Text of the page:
Dynamic Support Tool – physical health (DST-PH) for people with intellectual disability
People with an intellectual disability are more likely to have a shorter lifespan than the general population; life expectancy is thought to be 19.7 years shorter than the general population (Glover et al. 2017). The Learning Disabilities Mortality Review (LeDeR) programme was commissioned by the Healthcare Quality Improvement Partnership (HQIP) on behalf of NHS England and aimed to support local services to review the deaths of people with an intellectual disability, and identify common themes and learning points. Whilst the LeDeR programme is reviewing all deaths, there is sufficient information from completed LeDeR reviews and existing health inequalities research that highlighted causes of preventable deaths in this population. However, at present, there are no systematic and objective ways of proactively and reliably identifying those who are at risk.
Cheshire and Wirral Partnership NHS Foundation Trust, with the help from the local Transforming Care Partnership Board, developed a dynamic support tool – physical health (DST-PH) to objectively identify those with intellectual disability who are at risk of premature mortality or preventable death. The project followed a systematic methodology to identify potential variables and the structure of the tool; this included systematic review of the literature, number of focused groups of multi-disciplinary professionals, and Delphi Groups to identify core variables, their weighted scores, and to define the structure of the tool. The tool uses RAG (red, amber and green) ratings to identify levels of risk of premature mortality or preventable death. It considers underlying physical health conditions as well as factors that would have an impact on the overall outcomes; it uses weighted scores for these variables to reflect the level of risks. The RAG rating reflects the relative level of risk of premature mortality, or preventable death for that individual.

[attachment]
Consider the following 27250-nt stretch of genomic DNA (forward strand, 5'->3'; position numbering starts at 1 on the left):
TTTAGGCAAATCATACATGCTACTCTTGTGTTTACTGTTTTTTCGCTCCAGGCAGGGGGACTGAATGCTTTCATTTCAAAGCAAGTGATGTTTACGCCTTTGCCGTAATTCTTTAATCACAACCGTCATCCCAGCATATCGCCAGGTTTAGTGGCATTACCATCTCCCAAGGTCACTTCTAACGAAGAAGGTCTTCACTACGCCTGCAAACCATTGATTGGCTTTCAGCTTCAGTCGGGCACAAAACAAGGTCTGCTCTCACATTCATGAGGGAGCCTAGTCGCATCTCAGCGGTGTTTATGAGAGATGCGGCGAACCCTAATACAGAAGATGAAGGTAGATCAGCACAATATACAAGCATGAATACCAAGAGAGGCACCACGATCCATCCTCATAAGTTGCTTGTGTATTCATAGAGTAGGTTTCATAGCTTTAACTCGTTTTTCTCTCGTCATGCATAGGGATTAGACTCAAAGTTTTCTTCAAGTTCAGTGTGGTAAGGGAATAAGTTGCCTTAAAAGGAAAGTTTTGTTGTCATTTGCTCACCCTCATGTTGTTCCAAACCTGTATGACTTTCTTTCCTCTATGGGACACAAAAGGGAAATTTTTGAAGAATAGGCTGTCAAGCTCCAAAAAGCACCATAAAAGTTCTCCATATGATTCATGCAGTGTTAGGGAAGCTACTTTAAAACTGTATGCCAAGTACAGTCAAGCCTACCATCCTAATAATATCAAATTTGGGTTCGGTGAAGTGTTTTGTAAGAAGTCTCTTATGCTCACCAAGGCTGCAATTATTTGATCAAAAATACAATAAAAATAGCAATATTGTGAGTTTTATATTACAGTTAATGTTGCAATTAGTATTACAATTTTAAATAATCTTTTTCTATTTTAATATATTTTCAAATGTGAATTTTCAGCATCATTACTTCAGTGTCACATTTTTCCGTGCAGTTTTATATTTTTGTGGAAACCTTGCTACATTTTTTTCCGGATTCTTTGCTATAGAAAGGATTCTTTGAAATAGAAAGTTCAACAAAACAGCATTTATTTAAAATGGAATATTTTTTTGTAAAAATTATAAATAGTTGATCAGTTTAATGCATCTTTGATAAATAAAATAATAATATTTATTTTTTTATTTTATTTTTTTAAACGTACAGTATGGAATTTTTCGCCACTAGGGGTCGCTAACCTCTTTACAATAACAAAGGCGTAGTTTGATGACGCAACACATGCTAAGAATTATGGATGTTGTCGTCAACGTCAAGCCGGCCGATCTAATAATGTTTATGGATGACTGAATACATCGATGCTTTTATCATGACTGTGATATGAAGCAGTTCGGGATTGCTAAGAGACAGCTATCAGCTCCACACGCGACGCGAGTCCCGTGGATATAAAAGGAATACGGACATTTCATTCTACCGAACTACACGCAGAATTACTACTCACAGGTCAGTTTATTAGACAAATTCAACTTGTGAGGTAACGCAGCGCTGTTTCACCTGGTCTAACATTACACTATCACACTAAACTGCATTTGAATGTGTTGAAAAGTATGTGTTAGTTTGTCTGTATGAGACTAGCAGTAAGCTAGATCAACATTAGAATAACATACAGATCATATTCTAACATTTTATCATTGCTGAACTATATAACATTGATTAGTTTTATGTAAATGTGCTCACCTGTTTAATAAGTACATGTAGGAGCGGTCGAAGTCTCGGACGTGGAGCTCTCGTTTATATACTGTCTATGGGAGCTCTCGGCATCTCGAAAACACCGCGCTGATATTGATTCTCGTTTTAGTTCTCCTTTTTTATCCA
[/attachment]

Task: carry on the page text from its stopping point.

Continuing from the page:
The use of the DST-PH tool would bring about a real impact by objectively and proactively identifying individuals at risk of premature mortality and would allow teams and health care services to proactively provide targeted interventions to reduce those risks. It would also allow health services to develop their pathways and provide innovative solutions to effectively meet the needs of the population.
Dr Sujeet Jaydeokar, Consultant Psychiatrist and Clinical Director, Cheshire and Wirral Partnership NHS Foundation TrustEditorial Lead: Centre for Autism, Neurodevelopmental Disorders and Intellectual Disability (CANDDID)